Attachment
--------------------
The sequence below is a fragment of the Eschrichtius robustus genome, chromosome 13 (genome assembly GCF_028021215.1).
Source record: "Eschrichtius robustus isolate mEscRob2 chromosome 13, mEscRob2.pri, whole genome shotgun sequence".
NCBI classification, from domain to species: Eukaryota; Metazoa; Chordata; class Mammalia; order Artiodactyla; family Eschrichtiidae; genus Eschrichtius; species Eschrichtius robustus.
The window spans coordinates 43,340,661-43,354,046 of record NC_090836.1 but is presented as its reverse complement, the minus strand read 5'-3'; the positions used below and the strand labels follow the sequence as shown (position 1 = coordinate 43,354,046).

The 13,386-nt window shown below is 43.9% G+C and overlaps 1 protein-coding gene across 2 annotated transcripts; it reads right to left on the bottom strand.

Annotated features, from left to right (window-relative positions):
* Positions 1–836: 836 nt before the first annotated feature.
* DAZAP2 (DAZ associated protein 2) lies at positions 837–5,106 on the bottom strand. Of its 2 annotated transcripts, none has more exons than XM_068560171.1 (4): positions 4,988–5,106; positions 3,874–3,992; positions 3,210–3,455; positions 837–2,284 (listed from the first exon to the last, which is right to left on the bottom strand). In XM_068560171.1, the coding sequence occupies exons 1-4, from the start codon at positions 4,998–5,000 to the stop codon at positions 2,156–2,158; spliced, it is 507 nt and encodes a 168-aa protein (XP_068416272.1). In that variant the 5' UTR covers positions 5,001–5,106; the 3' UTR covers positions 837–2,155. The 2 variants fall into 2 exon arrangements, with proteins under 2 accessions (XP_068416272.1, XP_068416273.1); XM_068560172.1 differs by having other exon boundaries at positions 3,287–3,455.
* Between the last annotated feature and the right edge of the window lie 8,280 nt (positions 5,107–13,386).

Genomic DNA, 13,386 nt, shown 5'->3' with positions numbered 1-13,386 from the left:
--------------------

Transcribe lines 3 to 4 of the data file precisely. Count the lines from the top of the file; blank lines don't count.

NCBI classification, from domain to species: Eukaryota; Metazoa; Chordata; class Mammalia; order Artiodactyla; family Eschrichtiidae; genus Eschrichtius; species Eschrichtius robustus.
The window spans coordinates 43,340,661-43,354,046 of record NC_090836.1 but is presented as its reverse complement, the minus strand read 5'-3'; the positions used below and the strand labels follow the sequence as shown (position 1 = coordinate 43,354,046).